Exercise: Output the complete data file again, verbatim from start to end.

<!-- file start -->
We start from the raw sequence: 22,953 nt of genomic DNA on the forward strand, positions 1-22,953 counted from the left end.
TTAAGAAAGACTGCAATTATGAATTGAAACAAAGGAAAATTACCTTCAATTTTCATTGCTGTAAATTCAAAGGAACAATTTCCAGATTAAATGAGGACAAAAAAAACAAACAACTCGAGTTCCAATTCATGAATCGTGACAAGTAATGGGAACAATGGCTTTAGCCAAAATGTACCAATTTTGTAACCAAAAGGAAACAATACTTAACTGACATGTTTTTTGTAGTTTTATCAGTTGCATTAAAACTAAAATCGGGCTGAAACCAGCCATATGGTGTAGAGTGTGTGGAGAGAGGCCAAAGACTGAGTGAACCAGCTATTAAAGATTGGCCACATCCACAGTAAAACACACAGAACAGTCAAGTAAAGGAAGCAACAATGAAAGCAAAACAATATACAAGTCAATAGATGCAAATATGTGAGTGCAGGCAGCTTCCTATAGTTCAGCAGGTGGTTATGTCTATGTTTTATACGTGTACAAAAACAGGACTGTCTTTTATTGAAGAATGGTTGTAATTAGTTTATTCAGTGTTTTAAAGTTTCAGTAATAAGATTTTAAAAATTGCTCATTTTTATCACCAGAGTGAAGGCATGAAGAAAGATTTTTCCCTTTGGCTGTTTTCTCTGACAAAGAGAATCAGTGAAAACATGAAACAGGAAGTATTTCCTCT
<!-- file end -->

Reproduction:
We start from the raw sequence: 22,953 nt of genomic DNA on the forward strand, positions 1-22,953 counted from the left end.
TTAAGAAAGACTGCAATTATGAATTGAAACAAAGGAAAATTACCTTCAATTTTCATTGCTGTAAATTCAAAGGAACAATTTCCAGATTAAATGAGGACAAAAAAAACAAACAACTCGAGTTCCAATTCATGAATCGTGACAAGTAATGGGAACAATGGCTTTAGCCAAAATGTACCAATTTTGTAACCAAAAGGAAACAATACTTAACTGACATGTTTTTTGTAGTTTTATCAGTTGCATTAAAACTAAAATCGGGCTGAAACCAGCCATATGGTGTAGAGTGTGTGGAGAGAGGCCAAAGACTGAGTGAACCAGCTATTAAAGATTGGCCACATCCACAGTAAAACACACAGAACAGTCAAGTAAAGGAAGCAACAATGAAAGCAAAACAATATACAAGTCAATAGATGCAAATATGTGAGTGCAGGCAGCTTCCTATAGTTCAGCAGGTGGTTATGTCTATGTTTTATACGTGTACAAAAACAGGACTGTCTTTTATTGAAGAATGGTTGTAATTAGTTTATTCAGTGTTTTAAAGTTTCAGTAATAAGATTTTAAAAATTGCTCATTTTTATCACCAGAGTGAAGGCATGAAGAAAGATTTTTCCCTTTGGCTGTTTTCTCTGACAAAGAGAATCAGTGAAAACATGAAACAGGAAGTATTTCCTCT